As far as I can tell, all this was predicated on completely absurd thinking. It was argued that if the telecom minister had not decided to sell Spectrum at depressed prices on an arbitrary first come first served basis, the national exchequer would have made a lot of money. Sure, that’s true. If you don’t subsidize anyone, the exchequer will always have a lot more money. India subsidizes fertilizer for farmers who want to grow more food, food for the poorest of the poor who haven’t enough to eat and diesel for the richest of the rich who own fuel guzzling SUVs. All of these are most definitely ‘losses’ to the exchequer, but are they scams? I think there is way too much muddle-headedness here because we are dealing with two entirely independent issues. First, there is this question of the price of Spectrum: should we sell it cheap to corporations? Second, there is this business of paying a minister to get a telecom licence. Perhaps we can ask if we should favour corporations that fund political parties over those that don’t, or don’t know how to?

      To answer the first question, I don’t think those who paid sixteen rupees a minute for mobile services in 1996 would have called lower 2G pricing a scam. Recall that fifteen years back, competitors bid up licence fees to some fantastic figures and then found that at those prices, the user base simply couldn’t support the industry. The government then took the sagacious decision to ignore the hysterical protests of the exchequer fixated lunatic fringe and err on the side of the larger national interest. The licence fees became a revenue share and the rest, to mount a very tedious cliché, is history. There were two lessons in that story. First, if you promote an industry by giving it sops in the short run, it pays you back with a lot more revenue in the long run. Second, if you insist on maximizing revenue in the short run, you get a bankrupt business, not a revenue windfall. All this is common knowledge, common to everyone but the media it seems!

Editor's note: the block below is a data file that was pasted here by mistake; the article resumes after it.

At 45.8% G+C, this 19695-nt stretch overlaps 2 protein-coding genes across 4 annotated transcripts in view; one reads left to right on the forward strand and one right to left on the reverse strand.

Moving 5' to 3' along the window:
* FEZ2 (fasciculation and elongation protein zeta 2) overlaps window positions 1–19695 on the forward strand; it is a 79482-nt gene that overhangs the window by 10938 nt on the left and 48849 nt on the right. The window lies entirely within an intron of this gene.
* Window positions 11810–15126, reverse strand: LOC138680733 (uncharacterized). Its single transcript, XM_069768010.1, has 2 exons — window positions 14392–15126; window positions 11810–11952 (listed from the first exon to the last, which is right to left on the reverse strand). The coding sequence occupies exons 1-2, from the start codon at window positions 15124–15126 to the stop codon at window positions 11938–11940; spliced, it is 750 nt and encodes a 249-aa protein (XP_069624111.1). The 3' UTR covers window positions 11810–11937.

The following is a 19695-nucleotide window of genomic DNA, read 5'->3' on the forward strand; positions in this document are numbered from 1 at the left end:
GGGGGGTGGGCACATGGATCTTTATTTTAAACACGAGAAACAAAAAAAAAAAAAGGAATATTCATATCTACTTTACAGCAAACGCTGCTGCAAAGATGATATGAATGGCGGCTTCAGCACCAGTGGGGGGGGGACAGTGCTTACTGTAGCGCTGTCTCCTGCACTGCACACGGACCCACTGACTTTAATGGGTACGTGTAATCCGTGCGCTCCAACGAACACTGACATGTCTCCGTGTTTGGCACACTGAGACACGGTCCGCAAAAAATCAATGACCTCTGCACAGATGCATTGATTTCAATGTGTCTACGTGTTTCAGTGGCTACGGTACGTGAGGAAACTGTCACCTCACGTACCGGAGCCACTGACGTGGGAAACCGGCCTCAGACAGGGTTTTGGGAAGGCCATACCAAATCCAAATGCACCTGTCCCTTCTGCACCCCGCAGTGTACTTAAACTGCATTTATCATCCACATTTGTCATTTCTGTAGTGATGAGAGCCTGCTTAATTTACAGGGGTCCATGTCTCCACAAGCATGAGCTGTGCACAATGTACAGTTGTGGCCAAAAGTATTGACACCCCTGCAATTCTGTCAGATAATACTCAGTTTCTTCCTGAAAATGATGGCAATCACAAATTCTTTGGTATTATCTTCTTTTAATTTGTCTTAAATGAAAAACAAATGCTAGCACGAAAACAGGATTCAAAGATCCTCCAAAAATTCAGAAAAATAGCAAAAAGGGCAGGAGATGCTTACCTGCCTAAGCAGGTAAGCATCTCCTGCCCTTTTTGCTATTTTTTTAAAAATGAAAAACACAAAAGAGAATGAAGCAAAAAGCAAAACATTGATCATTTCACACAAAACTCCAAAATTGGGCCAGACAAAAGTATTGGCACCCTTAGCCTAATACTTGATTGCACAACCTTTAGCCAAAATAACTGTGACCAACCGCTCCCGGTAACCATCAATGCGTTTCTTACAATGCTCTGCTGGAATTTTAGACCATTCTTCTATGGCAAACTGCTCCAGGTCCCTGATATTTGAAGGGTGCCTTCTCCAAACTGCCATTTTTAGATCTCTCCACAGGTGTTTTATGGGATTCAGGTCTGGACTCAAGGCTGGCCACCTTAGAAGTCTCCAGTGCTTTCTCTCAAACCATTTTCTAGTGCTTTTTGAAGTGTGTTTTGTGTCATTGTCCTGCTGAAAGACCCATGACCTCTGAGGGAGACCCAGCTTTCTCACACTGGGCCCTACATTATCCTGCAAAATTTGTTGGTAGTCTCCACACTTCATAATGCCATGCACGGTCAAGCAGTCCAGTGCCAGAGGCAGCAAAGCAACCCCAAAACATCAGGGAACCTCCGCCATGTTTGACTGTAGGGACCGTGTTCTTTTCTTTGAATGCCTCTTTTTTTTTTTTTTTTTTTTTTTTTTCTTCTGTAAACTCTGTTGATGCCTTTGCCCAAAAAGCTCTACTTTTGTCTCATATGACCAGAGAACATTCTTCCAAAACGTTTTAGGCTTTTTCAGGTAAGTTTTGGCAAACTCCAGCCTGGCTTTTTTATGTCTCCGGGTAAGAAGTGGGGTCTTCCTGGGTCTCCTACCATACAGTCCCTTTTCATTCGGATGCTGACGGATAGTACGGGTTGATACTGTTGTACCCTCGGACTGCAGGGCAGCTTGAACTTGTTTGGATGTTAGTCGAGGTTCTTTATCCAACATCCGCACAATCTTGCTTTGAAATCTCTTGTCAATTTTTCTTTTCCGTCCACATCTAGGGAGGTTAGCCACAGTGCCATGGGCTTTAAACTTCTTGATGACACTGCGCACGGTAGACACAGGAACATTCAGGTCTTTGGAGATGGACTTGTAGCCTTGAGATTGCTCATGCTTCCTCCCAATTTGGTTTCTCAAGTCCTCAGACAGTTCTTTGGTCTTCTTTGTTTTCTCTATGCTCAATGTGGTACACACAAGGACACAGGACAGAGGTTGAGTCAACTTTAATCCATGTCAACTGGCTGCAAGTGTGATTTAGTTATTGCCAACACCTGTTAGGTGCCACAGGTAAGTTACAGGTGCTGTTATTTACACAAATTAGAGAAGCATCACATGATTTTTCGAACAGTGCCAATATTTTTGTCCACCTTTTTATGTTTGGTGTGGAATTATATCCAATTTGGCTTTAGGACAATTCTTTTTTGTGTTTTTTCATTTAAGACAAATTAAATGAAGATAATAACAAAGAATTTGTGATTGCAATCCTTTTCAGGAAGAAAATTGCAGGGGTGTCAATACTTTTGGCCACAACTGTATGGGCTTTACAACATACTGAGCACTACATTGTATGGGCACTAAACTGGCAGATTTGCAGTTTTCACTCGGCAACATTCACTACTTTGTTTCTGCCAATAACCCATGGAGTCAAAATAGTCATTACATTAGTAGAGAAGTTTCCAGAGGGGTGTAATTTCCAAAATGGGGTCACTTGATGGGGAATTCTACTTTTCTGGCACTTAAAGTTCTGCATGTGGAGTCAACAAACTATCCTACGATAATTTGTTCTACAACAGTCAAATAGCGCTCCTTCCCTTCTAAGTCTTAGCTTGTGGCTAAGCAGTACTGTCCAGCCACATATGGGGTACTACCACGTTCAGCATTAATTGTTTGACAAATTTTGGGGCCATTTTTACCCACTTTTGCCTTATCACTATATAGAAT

I will give you another example of dubious dealing for good causes. In the beginning, GMS operators monopolized mobility because that is what their licences said. At the time, basic licences meant wires. Somewhere down the line, along came Wireless-local-loop and before you could say Praveen Mahajan, every basic operator and his uncle was offering full mobility. I am sure you were gladdened by the fact that the introduction of mobility by basic operators led to cuts in mobile tariffs. Having said that, did you ask the name of the politician out of the goodwill of whose heart this shifting of the mobile goal post came? Did you even care, because I am sure Sunil Mittal did?